Charles Michel Epee, abbe de 1', a French instructor of the deaf and dumb, born at Versailles, Nov. 25, 1712, died in Paris, Dec. 23, 1789. He studied theology, and gave in his adhesion to the doctrines of the Jansenists, on which account his bishop refused him ordination, unless he would sign a certain formula of doctrine. This he would not consent to, and though admitted to deacon's orders, he was told that he need not aspire to any higher ordination. He then studied law and was admitted to the bar; but at this juncture his old friend M. de Bossuet, a Jansenist, having become bishop of Troves, offered him a canonry in his cathedral, and admitted him to priest's orders. Hardly was he established in what he hoped was his life work when his patron died, and was succeeded by an orthodox bishop, through whose influence he was suspended from the priesthood. Calling one day upon a neighbor, De l'Epee found that she had two daughters who were deaf and dumb, that a benevolent Epernay priest had endeavored to convey some ideas to them by pictures, but that he was dead, and there was no one who could teach them. He resolved to undertake their instruction, but was not aware that any works had been written upon the subject.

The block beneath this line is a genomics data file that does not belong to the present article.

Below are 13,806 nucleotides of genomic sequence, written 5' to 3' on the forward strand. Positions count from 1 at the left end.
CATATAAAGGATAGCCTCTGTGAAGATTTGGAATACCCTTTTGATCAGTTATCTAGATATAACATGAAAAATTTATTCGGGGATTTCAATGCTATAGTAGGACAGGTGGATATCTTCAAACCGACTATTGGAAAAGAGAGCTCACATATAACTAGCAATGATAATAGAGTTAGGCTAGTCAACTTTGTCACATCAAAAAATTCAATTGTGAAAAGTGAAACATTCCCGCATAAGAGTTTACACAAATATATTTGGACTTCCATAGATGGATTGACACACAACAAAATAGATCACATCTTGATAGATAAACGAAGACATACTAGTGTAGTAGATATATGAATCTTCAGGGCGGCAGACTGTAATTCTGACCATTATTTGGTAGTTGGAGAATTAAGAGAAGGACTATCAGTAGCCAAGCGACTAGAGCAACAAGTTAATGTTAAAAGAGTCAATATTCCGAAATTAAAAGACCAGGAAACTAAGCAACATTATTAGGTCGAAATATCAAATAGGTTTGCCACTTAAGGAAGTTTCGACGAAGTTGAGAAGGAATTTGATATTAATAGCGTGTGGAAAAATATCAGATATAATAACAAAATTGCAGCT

Some time after he accidentally obtained a copy of Bonet's Reduction de las letras, etc, in Spanish, and learned that language in order to read it. But the idea of using the natural signs and gestures to communicate information to the deaf mute was unquestionably original with him. (See Deaf and Dumb.) From 1755, the date of his first establishment of a school for deaf mutes, till his death in 1789, he supported the school entirely at his own expense. As it soon became large, and his patrimony was but small, he was compelled to exercise the most rigid economy. Even in his 76th year he deprived himself of fire in his own room in order to sustain his school, refusing to receive the children of those who were able to remunerate him, or to accept the gifts offered him by Catharine II. of Russia and Joseph II. of Austria. A bronze statue has been erected to the memory of De l'Epee at Versailles, and a bass-relief placed in the church of St. Sulpice by citizens of Sweden. In 1855 the centennial anniversary of the establishment of his school for deaf mutes was celebrated at Paris, and was largely attended by delegations from institutions for the deaf and dumb in other countries of Europe. De l'Epee wrote Institution des sourds et muets (2 vols., Paris, 1774), which was revised and republished in 1784 under the title La veritable maniere d'nstruire les sourds et muets.